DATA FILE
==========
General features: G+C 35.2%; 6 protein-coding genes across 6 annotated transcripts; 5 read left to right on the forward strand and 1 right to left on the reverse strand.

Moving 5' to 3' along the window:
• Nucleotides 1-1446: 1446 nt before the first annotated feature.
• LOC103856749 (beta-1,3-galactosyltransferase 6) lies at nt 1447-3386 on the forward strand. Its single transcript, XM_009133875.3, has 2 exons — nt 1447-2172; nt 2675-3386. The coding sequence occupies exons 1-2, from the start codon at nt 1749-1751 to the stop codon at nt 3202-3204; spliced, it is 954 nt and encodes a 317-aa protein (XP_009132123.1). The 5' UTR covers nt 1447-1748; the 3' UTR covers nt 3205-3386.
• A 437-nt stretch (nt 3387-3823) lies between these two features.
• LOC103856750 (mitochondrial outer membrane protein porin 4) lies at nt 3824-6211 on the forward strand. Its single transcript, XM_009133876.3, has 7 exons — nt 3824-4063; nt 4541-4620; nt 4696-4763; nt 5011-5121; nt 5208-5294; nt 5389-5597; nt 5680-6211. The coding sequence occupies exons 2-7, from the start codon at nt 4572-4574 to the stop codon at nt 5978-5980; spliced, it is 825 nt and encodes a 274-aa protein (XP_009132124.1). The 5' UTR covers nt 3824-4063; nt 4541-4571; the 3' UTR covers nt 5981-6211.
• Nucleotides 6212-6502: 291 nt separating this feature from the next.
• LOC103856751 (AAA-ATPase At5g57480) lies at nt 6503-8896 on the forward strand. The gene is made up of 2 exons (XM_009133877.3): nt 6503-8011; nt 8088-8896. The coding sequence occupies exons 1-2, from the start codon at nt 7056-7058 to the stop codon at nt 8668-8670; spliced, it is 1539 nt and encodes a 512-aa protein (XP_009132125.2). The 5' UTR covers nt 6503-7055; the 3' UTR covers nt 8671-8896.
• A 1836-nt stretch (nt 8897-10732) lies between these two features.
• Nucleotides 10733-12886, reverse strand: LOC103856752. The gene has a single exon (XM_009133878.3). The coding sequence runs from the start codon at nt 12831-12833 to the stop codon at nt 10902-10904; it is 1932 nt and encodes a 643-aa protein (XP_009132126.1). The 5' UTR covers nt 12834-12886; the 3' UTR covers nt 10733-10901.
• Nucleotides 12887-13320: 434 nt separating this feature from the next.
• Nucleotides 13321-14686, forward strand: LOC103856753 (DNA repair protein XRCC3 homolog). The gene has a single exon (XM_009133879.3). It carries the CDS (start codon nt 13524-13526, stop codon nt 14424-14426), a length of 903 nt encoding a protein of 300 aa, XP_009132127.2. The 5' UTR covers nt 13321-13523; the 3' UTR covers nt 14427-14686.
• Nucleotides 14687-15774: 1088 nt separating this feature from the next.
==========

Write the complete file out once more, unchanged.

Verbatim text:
General features: G+C 35.2%; 6 protein-coding genes across 6 annotated transcripts; 5 read left to right on the forward strand and 1 right to left on the reverse strand.

Moving 5' to 3' along the window:
• Nucleotides 1-1446: 1446 nt before the first annotated feature.
• LOC103856749 (beta-1,3-galactosyltransferase 6) lies at nt 1447-3386 on the forward strand. Its single transcript, XM_009133875.3, has 2 exons — nt 1447-2172; nt 2675-3386. The coding sequence occupies exons 1-2, from the start codon at nt 1749-1751 to the stop codon at nt 3202-3204; spliced, it is 954 nt and encodes a 317-aa protein (XP_009132123.1). The 5' UTR covers nt 1447-1748; the 3' UTR covers nt 3205-3386.
• A 437-nt stretch (nt 3387-3823) lies between these two features.
• LOC103856750 (mitochondrial outer membrane protein porin 4) lies at nt 3824-6211 on the forward strand. Its single transcript, XM_009133876.3, has 7 exons — nt 3824-4063; nt 4541-4620; nt 4696-4763; nt 5011-5121; nt 5208-5294; nt 5389-5597; nt 5680-6211. The coding sequence occupies exons 2-7, from the start codon at nt 4572-4574 to the stop codon at nt 5978-5980; spliced, it is 825 nt and encodes a 274-aa protein (XP_009132124.1). The 5' UTR covers nt 3824-4063; nt 4541-4571; the 3' UTR covers nt 5981-6211.
• Nucleotides 6212-6502: 291 nt separating this feature from the next.
• LOC103856751 (AAA-ATPase At5g57480) lies at nt 6503-8896 on the forward strand. The gene is made up of 2 exons (XM_009133877.3): nt 6503-8011; nt 8088-8896. The coding sequence occupies exons 1-2, from the start codon at nt 7056-7058 to the stop codon at nt 8668-8670; spliced, it is 1539 nt and encodes a 512-aa protein (XP_009132125.2). The 5' UTR covers nt 6503-7055; the 3' UTR covers nt 8671-8896.
• A 1836-nt stretch (nt 8897-10732) lies between these two features.
• Nucleotides 10733-12886, reverse strand: LOC103856752. The gene has a single exon (XM_009133878.3). The coding sequence runs from the start codon at nt 12831-12833 to the stop codon at nt 10902-10904; it is 1932 nt and encodes a 643-aa protein (XP_009132126.1). The 5' UTR covers nt 12834-12886; the 3' UTR covers nt 10733-10901.
• Nucleotides 12887-13320: 434 nt separating this feature from the next.
• Nucleotides 13321-14686, forward strand: LOC103856753 (DNA repair protein XRCC3 homolog). The gene has a single exon (XM_009133879.3). It carries the CDS (start codon nt 13524-13526, stop codon nt 14424-14426), a length of 903 nt encoding a protein of 300 aa, XP_009132127.2. The 5' UTR covers nt 13321-13523; the 3' UTR covers nt 14427-14686.
• Nucleotides 14687-15774: 1088 nt separating this feature from the next.